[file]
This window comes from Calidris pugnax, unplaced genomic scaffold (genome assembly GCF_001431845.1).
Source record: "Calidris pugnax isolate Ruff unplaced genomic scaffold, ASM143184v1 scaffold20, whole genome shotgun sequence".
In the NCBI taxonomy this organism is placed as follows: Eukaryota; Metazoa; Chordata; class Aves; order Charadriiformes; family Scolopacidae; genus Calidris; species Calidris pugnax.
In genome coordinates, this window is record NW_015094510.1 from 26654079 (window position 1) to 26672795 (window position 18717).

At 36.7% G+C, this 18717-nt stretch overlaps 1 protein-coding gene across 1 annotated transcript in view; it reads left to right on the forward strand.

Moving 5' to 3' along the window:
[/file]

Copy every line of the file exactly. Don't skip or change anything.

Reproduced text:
This window comes from Calidris pugnax, unplaced genomic scaffold (genome assembly GCF_001431845.1).
Source record: "Calidris pugnax isolate Ruff unplaced genomic scaffold, ASM143184v1 scaffold20, whole genome shotgun sequence".
In the NCBI taxonomy this organism is placed as follows: Eukaryota; Metazoa; Chordata; class Aves; order Charadriiformes; family Scolopacidae; genus Calidris; species Calidris pugnax.
In genome coordinates, this window is record NW_015094510.1 from 26654079 (window position 1) to 26672795 (window position 18717).

At 36.7% G+C, this 18717-nt stretch overlaps 1 protein-coding gene across 1 annotated transcript in view; it reads left to right on the forward strand.

Moving 5' to 3' along the window: